I remember the old effective approach of studying a new framework. It was always the best way to read a good book on the subject, say MFC. When I tried to skip a lot of material to speed up coding it turned out later that it would be quicker to read the whole book first. There was no good ways to study a framework in small parts. Or at least I did not see them then.
The last years a lot of new things happened: improved search results from Google, programming blogs, much more people involved in Internet discussions, a lot of open source frameworks.
Right now when we write software we much often depend on third-party (usually open source) frameworks/ libraries. And a lot of times we need to know only a small amount of their functionality to use them. It's just about finding the simplest way of using a small subset of the library without unnecessary pessimizations.
What do you do to study as less as possible of the framework and still use it effectively?
For example, suppose you need to index a set of documents with Lucene. And you need to highlight search snippets. You don't care about stemmers, storing the index in one file vs. multiple files, fuzzy queries and a lot of other stuff that is going to occupy your brain if you study Lucene in depth.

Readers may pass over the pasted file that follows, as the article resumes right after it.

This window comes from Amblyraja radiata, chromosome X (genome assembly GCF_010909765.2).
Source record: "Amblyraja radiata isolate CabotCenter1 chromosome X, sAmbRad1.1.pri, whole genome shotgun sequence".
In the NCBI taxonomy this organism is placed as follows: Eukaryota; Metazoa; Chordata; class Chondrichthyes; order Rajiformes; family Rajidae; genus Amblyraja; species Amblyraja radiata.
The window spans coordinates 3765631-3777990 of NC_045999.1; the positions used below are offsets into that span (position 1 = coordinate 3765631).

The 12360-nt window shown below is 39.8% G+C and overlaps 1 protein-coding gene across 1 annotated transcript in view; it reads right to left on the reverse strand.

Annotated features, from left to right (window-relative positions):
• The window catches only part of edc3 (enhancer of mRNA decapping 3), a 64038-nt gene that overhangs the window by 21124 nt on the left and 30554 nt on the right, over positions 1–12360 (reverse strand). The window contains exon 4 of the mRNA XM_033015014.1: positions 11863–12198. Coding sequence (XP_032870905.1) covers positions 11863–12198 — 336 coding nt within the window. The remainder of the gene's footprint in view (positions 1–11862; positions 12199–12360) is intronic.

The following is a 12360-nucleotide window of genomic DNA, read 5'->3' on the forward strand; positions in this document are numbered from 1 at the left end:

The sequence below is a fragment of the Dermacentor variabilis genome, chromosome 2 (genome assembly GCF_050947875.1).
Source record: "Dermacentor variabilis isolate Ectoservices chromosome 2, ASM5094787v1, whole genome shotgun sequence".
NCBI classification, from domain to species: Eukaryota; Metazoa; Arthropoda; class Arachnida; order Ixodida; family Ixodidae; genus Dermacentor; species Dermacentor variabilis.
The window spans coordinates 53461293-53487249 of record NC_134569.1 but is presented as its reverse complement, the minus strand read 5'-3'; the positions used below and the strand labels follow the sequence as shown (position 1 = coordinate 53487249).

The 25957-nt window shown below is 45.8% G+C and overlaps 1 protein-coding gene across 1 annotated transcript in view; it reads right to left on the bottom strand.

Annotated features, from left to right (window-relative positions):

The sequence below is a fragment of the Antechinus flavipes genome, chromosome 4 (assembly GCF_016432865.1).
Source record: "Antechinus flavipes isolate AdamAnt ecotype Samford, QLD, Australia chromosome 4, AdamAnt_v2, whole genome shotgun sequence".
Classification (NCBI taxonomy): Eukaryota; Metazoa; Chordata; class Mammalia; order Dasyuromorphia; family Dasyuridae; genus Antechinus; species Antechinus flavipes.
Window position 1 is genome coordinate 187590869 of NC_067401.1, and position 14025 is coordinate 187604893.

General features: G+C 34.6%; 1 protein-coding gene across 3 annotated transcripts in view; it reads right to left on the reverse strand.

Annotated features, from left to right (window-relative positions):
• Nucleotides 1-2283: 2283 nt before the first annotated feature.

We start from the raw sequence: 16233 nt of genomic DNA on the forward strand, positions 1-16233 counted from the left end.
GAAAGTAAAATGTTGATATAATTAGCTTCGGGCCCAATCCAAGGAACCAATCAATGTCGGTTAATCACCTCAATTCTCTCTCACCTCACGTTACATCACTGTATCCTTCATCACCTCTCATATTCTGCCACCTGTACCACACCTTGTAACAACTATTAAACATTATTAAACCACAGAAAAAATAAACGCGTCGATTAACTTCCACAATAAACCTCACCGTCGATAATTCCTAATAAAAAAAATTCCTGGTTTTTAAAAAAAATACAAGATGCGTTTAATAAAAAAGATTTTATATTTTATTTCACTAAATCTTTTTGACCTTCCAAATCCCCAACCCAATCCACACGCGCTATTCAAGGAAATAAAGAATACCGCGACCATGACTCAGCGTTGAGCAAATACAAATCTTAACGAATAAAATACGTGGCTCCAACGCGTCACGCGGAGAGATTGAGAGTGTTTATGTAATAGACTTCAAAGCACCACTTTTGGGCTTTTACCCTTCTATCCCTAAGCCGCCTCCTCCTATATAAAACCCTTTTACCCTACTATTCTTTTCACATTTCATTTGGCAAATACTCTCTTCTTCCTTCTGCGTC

So what are your strategies, approaches, tricks to save your time?
I will enumerate what I would do, though I feel that my process can be improved.
- Search "lucene tutorial", "lucene highlight example" and so on. Try to estimate trust score of unofficial articles ( blog posts ) based on publishing date, the number and the tone of the comments. If there is no a definite answer - collect new search keywords and links on the target.
- Search for really quick tutorials/ newbie guides on official site
- Estimate how valuable are javadocs for a newbie. (Read Lucene highlight package summary)
- Search for simple examples that come with a library, related to what you need. ( Study "src/demo/org/apache/lucene/demo")
- Ask about "simple Lucene search highlighting example" in Lucene mail list. You can get no answer or even get a bad reputation if you ask a silly question. And often you don't know whether you question is silly because you have not studied the framework in depth.
- Ask it on Stackoverflow or other QA service "could you give me a working example of search keywords highlighting in Lucene". However this question is very specific and can gain no answers or a bad score.
- Estimate how easy to get the answer from the framework code if it's open sourced.
What are your study/ search routes? Write them in priority order if possible.